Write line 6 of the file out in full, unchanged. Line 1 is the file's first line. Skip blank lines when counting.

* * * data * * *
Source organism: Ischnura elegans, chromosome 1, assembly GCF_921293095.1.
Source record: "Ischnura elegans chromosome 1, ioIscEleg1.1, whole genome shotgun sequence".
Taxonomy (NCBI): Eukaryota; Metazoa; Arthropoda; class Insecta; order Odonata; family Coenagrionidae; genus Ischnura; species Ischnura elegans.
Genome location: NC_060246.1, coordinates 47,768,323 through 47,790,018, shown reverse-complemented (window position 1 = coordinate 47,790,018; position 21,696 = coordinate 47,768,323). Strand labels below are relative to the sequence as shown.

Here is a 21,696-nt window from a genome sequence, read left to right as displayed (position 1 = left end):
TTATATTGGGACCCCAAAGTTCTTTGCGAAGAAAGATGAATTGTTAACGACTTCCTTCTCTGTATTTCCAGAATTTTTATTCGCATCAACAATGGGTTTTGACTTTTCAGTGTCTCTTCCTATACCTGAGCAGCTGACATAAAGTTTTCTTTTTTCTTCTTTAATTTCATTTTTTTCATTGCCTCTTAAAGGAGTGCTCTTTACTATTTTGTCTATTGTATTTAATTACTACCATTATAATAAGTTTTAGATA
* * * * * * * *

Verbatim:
TTATATTGGGACCCCAAAGTTCTTTGCGAAGAAAGATGAATTGTTAACGACTTCCTTCTCTGTATTTCCAGAATTTTTATTCGCATCAACAATGGGTTTTGACTTTTCAGTGTCTCTTCCTATACCTGAGCAGCTGACATAAAGTTTTCTTTTTTCTTCTTTAATTTCATTTTTTTCATTGCCTCTTAAAGGAGTGCTCTTTACTATTTTGTCTATTGTATTTAATTACTACCATTATAATAAGTTTTAGATA